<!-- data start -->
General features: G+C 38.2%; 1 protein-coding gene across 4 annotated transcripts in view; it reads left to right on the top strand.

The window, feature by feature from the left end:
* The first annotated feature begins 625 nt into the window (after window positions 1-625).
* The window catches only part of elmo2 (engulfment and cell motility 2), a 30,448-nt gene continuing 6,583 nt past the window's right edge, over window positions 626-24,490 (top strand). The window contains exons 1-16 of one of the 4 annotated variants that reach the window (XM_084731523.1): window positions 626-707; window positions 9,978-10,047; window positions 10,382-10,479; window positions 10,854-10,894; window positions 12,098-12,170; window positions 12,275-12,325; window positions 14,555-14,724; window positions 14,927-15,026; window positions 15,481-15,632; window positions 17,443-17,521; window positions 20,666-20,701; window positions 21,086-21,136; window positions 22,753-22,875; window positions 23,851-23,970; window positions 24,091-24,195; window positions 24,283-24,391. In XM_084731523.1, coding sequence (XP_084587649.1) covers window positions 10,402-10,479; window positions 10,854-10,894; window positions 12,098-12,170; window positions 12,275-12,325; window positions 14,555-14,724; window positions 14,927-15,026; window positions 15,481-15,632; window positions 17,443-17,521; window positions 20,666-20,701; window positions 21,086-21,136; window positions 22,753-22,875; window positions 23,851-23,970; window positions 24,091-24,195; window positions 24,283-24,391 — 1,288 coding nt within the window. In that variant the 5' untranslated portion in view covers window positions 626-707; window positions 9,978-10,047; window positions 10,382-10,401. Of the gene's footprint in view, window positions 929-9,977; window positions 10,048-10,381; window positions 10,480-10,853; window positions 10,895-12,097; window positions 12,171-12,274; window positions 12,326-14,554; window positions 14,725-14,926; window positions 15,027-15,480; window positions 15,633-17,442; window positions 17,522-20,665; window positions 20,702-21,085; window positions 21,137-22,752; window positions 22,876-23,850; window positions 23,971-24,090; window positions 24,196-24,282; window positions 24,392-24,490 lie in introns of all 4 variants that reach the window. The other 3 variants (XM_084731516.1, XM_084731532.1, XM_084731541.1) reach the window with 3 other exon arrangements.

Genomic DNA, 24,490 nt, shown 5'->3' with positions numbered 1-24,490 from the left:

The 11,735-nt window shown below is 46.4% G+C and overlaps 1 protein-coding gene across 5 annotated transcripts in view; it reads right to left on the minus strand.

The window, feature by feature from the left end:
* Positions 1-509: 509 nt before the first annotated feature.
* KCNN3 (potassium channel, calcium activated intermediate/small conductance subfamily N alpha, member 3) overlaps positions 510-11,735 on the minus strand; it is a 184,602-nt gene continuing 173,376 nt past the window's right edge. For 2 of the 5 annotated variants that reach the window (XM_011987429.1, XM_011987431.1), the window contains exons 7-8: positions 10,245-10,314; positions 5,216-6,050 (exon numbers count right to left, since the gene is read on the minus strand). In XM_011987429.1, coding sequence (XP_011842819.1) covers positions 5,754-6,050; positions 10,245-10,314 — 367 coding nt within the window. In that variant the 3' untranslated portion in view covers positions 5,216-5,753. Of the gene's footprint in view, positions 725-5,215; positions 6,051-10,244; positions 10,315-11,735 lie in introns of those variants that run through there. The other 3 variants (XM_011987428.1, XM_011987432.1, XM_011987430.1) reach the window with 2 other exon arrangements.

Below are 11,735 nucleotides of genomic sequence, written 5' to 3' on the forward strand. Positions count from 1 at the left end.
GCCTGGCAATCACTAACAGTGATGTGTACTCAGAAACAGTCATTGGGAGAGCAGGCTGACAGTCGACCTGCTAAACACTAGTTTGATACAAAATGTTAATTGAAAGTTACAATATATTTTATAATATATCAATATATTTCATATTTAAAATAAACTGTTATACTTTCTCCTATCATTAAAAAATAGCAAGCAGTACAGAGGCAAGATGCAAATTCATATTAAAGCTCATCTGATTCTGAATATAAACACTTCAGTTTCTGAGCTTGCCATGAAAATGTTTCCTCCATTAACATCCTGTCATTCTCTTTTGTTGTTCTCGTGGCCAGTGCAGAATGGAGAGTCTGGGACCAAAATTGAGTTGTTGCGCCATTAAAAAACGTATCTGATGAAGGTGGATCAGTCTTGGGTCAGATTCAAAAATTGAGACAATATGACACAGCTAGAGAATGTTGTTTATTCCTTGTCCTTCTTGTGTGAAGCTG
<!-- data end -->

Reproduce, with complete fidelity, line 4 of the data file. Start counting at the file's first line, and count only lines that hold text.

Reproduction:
* The window catches only part of elmo2 (engulfment and cell motility 2), a 30,448-nt gene continuing 6,583 nt past the window's right edge, over window positions 626-24,490 (top strand). The window contains exons 1-16 of one of the 4 annotated variants that reach the window (XM_084731523.1): window positions 626-707; window positions 9,978-10,047; window positions 10,382-10,479; window positions 10,854-10,894; window positions 12,098-12,170; window positions 12,275-12,325; window positions 14,555-14,724; window positions 14,927-15,026; window positions 15,481-15,632; window positions 17,443-17,521; window positions 20,666-20,701; window positions 21,086-21,136; window positions 22,753-22,875; window positions 23,851-23,970; window positions 24,091-24,195; window positions 24,283-24,391. In XM_084731523.1, coding sequence (XP_084587649.1) covers window positions 10,402-10,479; window positions 10,854-10,894; window positions 12,098-12,170; window positions 12,275-12,325; window positions 14,555-14,724; window positions 14,927-15,026; window positions 15,481-15,632; window positions 17,443-17,521; window positions 20,666-20,701; window positions 21,086-21,136; window positions 22,753-22,875; window positions 23,851-23,970; window positions 24,091-24,195; window positions 24,283-24,391 — 1,288 coding nt within the window. In that variant the 5' untranslated portion in view covers window positions 626-707; window positions 9,978-10,047; window positions 10,382-10,401. Of the gene's footprint in view, window positions 929-9,977; window positions 10,048-10,381; window positions 10,480-10,853; window positions 10,895-12,097; window positions 12,171-12,274; window positions 12,326-14,554; window positions 14,725-14,926; window positions 15,027-15,480; window positions 15,633-17,442; window positions 17,522-20,665; window positions 20,702-21,085; window positions 21,137-22,752; window positions 22,876-23,850; window positions 23,971-24,090; window positions 24,196-24,282; window positions 24,392-24,490 lie in introns of all 4 variants that reach the window. The other 3 variants (XM_084731516.1, XM_084731532.1, XM_084731541.1) reach the window with 3 other exon arrangements.